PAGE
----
Page 1:AMD Ryzen Proves VR on Integrated Graphics Isn’t Far Off
Page 2:VR on Integrated Graphics - Our Methodology and Test Hardware
Page 3:Our Experience Running Windows Mixed Reality on Integrated Vega Graphics
Page 4:Using SteamVR to Benchmark VR Framerates on Integrated Vega Graphics
Page 5:AMD's Ryzen 5 2400G Is Surprisingly Good for Casual Gaming
In mid February of 2018, AMD released the first two Ryzen desktop processors with integrated Vega graphics. As we saw in testing, the Ryzen 3 2200G and the Ryzen 5 2400G deliver impressive performance for budget gaming. Both are capable of delivering impressive 720p performance in modern games (for integrated graphics silicon), and passable 1080p performance in somewhat older titles. It’s fair to say that AMD’s first round of so-called "Raven Ridge" processors live up to the expectations that AMD set for these budget-friendly parts. We’ve already demonstrated their traditional gaming capabilities, but we wanted to know if these chips could handle something a little bit more immersive--namely virtual reality.
To be clear, the Raven Ridge processors fall far short of the necessary performance threshold for the Oculus Rift and the HTC Vive platforms. In fact, the chips' VR gaming performance is so poor that we didn’t even include VR Mark results in their respective reviews. Indeed, we have no delusions about running one of those headsets with AMDs integrated graphics--at least, not this generation. However, the performance threshold for Microsoft’s Windows Mixed Reality platform is much lower.
Microsoft’s Windows Mixed Reality (which in its current form is really just VR by another name) demands the lowest system requirements of any desktop/laptop VR platform currently on the market. And that's important in these days of expensive RAM and even more expensive high-end graphics cards. The HTC Vive requires a minimum of an Nvidia GeForce GTX 970 or AMD Radeon R9 290, and the Oculus Rift supports cards that rank as low as the GTX 960/GTX 1050 Ti from Nvidia or the RX 470 from AMD. By contrast, Microsoft’s Windows Mixed Reality “Ultra” specification calls for GPUs from a tier lower, such as Nvidia’s GTX 1050 or AMD’s RX 460 cards. The Vega GPU cores in our Raven Ridge chip are no comparison for most of the GPUs mentioned above. However, Microsoft also offers a lower spec option with WMR that works with Intel’s HD Graphics 620 integrated graphics. The low spec option doesn’t support many games, but it does offer an immersive productivity environment, and that’s the experience we’re after--at least for starters.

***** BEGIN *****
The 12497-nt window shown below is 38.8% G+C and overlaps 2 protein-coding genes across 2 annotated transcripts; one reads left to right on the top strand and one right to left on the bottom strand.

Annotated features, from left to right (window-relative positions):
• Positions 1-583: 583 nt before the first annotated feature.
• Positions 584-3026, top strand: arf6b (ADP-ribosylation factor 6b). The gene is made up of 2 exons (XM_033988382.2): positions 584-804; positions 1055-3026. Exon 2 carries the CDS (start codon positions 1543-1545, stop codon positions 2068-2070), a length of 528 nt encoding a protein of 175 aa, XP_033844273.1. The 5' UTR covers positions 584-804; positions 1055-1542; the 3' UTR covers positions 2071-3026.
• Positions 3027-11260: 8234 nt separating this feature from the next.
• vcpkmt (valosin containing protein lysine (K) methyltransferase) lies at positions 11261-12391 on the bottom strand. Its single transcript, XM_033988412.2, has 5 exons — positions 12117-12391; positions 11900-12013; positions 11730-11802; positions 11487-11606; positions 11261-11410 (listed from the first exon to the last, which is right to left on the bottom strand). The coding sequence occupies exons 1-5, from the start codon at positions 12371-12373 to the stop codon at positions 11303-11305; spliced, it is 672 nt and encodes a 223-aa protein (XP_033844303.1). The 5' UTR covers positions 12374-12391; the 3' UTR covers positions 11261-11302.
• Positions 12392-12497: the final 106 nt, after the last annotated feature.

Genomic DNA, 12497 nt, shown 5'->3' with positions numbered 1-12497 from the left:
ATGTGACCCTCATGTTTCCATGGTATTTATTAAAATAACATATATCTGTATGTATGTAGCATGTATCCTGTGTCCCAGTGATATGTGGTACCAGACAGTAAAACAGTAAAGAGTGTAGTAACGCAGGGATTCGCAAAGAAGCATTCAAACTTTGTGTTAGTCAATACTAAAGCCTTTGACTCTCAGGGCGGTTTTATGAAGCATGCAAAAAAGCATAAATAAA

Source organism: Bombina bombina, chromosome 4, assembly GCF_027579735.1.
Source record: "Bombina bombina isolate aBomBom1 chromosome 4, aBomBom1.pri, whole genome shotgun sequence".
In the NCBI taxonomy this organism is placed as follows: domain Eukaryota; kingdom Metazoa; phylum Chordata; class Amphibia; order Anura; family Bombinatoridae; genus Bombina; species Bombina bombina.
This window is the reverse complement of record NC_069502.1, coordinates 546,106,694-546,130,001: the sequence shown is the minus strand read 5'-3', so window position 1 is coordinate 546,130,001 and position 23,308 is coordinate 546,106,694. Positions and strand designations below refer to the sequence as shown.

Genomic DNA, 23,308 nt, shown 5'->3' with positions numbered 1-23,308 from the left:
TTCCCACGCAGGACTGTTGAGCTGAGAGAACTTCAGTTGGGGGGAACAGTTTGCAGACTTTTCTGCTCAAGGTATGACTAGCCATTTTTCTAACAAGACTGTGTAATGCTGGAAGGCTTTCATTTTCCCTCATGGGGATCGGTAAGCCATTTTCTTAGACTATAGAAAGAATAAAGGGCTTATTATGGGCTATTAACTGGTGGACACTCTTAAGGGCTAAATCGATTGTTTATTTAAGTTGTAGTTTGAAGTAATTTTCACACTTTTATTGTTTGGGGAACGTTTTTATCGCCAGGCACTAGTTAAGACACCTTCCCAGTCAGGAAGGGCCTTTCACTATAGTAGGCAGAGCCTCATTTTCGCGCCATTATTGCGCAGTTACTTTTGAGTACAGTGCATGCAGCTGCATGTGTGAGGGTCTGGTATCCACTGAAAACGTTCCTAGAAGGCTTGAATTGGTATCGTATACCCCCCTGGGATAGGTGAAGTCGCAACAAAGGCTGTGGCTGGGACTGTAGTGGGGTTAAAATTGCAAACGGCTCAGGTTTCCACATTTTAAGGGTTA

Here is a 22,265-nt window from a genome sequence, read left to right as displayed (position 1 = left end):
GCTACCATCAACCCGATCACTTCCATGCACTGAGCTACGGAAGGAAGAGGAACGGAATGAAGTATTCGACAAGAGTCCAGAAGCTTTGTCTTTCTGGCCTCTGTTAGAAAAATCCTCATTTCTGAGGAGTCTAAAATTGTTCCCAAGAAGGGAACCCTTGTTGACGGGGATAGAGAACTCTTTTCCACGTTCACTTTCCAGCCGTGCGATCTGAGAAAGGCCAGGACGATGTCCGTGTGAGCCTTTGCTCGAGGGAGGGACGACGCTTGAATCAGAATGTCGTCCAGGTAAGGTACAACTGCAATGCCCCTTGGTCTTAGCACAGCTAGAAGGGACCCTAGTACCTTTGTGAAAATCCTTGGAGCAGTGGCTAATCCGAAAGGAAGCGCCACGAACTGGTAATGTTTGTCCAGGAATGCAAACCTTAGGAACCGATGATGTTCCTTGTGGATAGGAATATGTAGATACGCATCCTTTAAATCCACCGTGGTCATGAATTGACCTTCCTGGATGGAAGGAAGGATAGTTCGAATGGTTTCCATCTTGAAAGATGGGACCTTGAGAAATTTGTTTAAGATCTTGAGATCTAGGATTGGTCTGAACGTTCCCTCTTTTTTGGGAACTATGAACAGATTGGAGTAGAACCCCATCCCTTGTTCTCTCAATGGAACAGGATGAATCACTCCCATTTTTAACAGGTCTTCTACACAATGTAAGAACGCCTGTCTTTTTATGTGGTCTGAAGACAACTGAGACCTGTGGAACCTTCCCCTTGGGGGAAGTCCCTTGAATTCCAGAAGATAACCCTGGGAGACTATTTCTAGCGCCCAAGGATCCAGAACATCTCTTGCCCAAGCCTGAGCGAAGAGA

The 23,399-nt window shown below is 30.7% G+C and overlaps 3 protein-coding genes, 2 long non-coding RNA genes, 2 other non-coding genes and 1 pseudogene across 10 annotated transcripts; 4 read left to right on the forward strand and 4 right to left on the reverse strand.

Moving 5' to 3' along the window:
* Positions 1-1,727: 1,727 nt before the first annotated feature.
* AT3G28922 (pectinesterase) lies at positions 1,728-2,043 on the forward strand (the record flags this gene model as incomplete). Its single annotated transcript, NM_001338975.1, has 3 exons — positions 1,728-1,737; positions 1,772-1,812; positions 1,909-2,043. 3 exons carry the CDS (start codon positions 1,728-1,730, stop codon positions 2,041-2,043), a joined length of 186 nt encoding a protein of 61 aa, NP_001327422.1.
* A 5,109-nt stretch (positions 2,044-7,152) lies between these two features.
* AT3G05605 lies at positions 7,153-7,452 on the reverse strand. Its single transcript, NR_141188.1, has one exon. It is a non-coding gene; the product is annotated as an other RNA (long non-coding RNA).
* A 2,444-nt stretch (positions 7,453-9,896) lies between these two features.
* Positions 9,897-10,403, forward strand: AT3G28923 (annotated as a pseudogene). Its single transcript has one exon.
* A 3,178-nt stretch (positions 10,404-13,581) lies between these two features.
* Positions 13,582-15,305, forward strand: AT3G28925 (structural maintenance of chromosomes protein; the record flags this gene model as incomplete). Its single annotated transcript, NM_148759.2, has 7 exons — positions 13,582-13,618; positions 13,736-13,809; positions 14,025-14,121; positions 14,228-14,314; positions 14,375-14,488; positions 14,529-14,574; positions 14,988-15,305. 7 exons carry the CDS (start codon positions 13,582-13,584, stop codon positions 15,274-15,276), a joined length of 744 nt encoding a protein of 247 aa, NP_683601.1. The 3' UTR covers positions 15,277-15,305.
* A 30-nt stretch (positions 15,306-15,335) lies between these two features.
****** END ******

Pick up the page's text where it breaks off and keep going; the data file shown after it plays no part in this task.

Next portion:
Microsoft doesn’t yet officially support AMD’s Ryzen processors with Vega graphics for mixed reality. However, the performance potential of the Ryzen 5 2400G far surpasses that of Intel's integrated HD Graphics 620 silicon, which is expressly supported. Despite not having an official nod from Microsoft, we wanted to find out first-hand: Can a system powered by a Ryzen 5 2400G run a Windows Mixed Reality HMD to any reasonable degree?
On the Intel side, Microsoft worked closely with the company to ensure that 6th, 7th, and 8th generation Intel Core i processors with integrated graphics would be able to drive the Windows MR headsets, but Microsoft had to cut serious corners to make it work. Intel’s HD Graphics 620 can’t reliably deliver the 90 frames per second (fps) that's been the standard smooth VR for a while now. So the Windows MR headsets operate at a lower 60Hz refresh rate when powered by Intel's integrated graphics. We suspected that the extra graphics capability of AMD’s Ryzen G processors could deliver a better Window MR experience than Intel’s integrated graphics, but there was only one way to find out. So we gathered some parts together and started building and testing.
MORE: Virtual Reality Basics
- AMD Ryzen Proves VR on Integrated Graphics Isn’t Far Off
- VR on Integrated Graphics - Our Methodology and Test Hardware
- Our Experience Running Windows Mixed Reality on Integrated Vega Graphics
- Using SteamVR to Benchmark VR Framerates on Integrated Vega Graphics
- AMD's Ryzen 5 2400G Is Surprisingly Good for Casual Gaming